Video (above) by Anthony Davis
Photos by L.M. Land
Featured photo: Rev. Lynn Jackson of Quinn Chapel
Written by Tanya Terry
EDITOR’S NOTE: THE FLINT COURIER NEWS DOES NOT ENDORSE INDIVIDUAL CANDIDATES
Quinn Chapel AME Church hosted the Get Out the Vote Rally on October 1. Current government officials and many of those seeking to represent the Flint community and surrounding area spoke at the event.
Rev. Lynn Jackson, senior pastor at Quinn Chapel, pointed out the low voter turnout in the community.
She explained social justice was a founding principle of the AME church.
“We want the community to get information on candidates so they can vote intelligently and go away with a spirit of community,” Jackson added.
Congressman Dan Kildee
Congressman Dan Kildee said those who know the people in this community are aware of local needs. He pointed out the need for reinvesting in manufacturing. He said affordable healthcare and assuring every kid can attend a school that gives them the best opportunity for success are essential, too.
Kildee stated: “Our job, those of us who are connected, who know the importance of voting, is to have that conversation with those folks who might not see themselves in the conversation and help them understand that their vote is their voice. It’s their opportunity to have their interests at the table where decisions are being made.”
Kildee has served as the U.S. representative for Michigan’s 5th Congressional District since 2013. On November 8, voters will decide whether Kildee (D) or Paul Junge (R) will represent them for the U.S. House District 8 seat.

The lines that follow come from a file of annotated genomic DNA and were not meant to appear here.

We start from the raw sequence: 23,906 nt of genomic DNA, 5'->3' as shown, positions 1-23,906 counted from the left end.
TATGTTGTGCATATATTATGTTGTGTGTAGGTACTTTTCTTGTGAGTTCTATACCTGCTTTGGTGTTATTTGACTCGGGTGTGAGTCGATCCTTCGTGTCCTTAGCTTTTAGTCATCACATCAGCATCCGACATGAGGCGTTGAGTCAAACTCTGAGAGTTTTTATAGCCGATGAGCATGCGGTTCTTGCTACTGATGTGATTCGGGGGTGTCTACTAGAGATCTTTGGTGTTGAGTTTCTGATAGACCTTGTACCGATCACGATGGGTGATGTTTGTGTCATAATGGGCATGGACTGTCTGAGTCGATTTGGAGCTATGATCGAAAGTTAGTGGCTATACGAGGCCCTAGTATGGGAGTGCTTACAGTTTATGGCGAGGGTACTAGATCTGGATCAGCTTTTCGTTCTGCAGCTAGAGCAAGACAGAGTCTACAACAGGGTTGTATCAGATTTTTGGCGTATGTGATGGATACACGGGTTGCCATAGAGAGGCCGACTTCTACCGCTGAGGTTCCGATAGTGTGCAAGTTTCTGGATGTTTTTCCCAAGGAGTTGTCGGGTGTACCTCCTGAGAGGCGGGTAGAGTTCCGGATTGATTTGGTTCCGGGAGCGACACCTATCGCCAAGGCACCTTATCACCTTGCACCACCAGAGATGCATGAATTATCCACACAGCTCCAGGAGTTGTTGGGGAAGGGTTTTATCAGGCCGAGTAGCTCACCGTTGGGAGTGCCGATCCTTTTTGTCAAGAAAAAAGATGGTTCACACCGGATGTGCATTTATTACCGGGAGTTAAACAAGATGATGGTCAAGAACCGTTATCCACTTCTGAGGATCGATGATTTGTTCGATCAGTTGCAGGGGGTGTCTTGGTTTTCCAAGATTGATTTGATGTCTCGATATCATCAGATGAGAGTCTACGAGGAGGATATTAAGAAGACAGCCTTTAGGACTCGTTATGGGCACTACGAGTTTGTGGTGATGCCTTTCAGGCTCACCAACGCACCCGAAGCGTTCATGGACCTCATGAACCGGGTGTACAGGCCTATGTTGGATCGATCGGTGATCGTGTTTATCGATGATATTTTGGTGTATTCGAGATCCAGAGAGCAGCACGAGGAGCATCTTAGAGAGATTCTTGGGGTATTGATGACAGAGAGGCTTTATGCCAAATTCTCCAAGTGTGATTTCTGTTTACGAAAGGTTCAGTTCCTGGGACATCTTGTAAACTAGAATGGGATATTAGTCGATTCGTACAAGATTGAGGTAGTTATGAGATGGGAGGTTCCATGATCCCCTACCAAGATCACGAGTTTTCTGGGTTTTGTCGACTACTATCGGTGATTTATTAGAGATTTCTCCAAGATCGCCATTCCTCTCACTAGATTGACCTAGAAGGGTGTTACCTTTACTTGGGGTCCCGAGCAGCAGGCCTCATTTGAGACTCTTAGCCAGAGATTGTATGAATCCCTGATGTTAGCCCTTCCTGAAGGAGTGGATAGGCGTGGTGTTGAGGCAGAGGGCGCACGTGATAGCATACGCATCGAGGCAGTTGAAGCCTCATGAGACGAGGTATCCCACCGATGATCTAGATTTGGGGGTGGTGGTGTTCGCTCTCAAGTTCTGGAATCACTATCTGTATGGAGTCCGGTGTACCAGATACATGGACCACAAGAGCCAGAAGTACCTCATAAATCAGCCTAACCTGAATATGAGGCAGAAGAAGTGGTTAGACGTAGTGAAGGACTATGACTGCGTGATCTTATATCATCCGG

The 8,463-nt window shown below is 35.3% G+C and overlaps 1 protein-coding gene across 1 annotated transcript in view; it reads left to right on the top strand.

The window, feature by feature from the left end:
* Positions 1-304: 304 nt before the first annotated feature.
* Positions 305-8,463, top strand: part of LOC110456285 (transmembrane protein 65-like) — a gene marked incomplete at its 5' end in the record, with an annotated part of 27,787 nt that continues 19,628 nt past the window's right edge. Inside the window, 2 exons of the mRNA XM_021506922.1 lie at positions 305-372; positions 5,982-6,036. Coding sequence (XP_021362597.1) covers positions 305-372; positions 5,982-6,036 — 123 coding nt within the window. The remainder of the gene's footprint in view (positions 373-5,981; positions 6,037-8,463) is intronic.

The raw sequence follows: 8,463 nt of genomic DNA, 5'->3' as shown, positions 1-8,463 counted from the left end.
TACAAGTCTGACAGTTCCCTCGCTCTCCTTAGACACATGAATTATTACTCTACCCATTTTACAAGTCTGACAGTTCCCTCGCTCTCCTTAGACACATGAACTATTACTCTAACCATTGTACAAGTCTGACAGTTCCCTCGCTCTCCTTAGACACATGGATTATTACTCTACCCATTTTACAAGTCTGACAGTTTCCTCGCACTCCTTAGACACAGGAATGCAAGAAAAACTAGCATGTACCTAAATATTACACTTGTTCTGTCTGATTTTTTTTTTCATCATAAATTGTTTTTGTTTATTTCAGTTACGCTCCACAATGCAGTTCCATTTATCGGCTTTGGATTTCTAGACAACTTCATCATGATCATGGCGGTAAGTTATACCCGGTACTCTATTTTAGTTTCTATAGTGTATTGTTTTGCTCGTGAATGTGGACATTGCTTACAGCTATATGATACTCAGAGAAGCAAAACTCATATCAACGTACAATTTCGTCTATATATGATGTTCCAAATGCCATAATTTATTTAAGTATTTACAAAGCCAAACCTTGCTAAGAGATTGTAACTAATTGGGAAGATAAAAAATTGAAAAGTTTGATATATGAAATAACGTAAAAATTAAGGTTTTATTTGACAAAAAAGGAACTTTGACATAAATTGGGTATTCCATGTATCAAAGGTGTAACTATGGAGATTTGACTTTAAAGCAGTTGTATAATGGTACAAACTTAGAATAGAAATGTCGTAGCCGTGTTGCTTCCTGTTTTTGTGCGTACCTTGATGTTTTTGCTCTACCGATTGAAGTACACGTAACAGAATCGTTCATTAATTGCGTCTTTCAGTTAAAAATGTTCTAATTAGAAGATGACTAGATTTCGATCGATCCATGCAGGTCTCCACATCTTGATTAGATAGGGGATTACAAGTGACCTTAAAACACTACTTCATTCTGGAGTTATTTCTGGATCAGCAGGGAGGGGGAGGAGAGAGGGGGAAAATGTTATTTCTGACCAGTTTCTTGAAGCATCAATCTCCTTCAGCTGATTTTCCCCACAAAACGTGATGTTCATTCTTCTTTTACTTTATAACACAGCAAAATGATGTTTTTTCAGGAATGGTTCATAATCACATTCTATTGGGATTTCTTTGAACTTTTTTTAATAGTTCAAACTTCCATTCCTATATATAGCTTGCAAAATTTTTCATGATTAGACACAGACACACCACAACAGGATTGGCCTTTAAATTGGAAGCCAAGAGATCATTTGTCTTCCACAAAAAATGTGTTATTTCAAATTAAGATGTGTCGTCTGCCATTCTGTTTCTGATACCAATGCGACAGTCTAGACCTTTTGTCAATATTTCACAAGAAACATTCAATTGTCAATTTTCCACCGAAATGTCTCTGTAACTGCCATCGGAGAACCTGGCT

Mayor Sheldon Neeley
Mayor Sheldon Neeley pointed out one of the most outstanding American rights we have is the right to vote. He also urged those in attendance to share this truth with those in our communities and neighborhoods.
“Flint has been bruised and battered over the years, but we’re coming back stronger,” Neeley said. “From crisis to recovery, we have been doing that.”
On November 8, voters will decide if Neeley will remain the city’s mayor or if Dr. Karen Weaver, former mayor of Flint, will become Flint’s mayor again.
Dylan Luna, a Flint Community School Board candidate, also briefly spoke at the recent event.
“I’m running for school board to rebuild trust in our system,” he stated.
He pointed out 15,000 students live in the city of Flint. However, he said less than 3,000 students currently attend Flint Community Schools. Luna said distrust in current leadership attributed to this.
Luna is seeking one of three six-year seats expiring December 31, 2028.
He is a former teacher who has worked in state government for five states, including Michigan. He currently works in economic development.
There are a total of 15 candidates running for seats on the Flint Community School Board.
Lakeisha Tureaud also seeks one of the six-year seats with the Flint Community School Board. She worked for Flint Community Schools as a part-time secretary and later as a full-time librarian. She owns and operates four mental health facilities in Flint, which house homeless, mentally ill men.
“I am asking that if you are looking for a change, if you are looking to gain trust back into Flint Community Schools, look for honesty,” Tureaud urged. “And that’s one thing that I can guarantee you is that you can trust me with your children.”
Donyele Darrough seeks a partial four-year seat with the Flint Community School Board.
“Flint education provided me the platform to complete my degree and become an attorney,” Darrough said.
Darrough was born and raised in Flint and worked in other cities as an attorney and a librarian. She said she moved back to make a change.
“I want to partner with our teachers and our administration to make Flint Schools, not what they used to be, but better than what they used to be,” she said.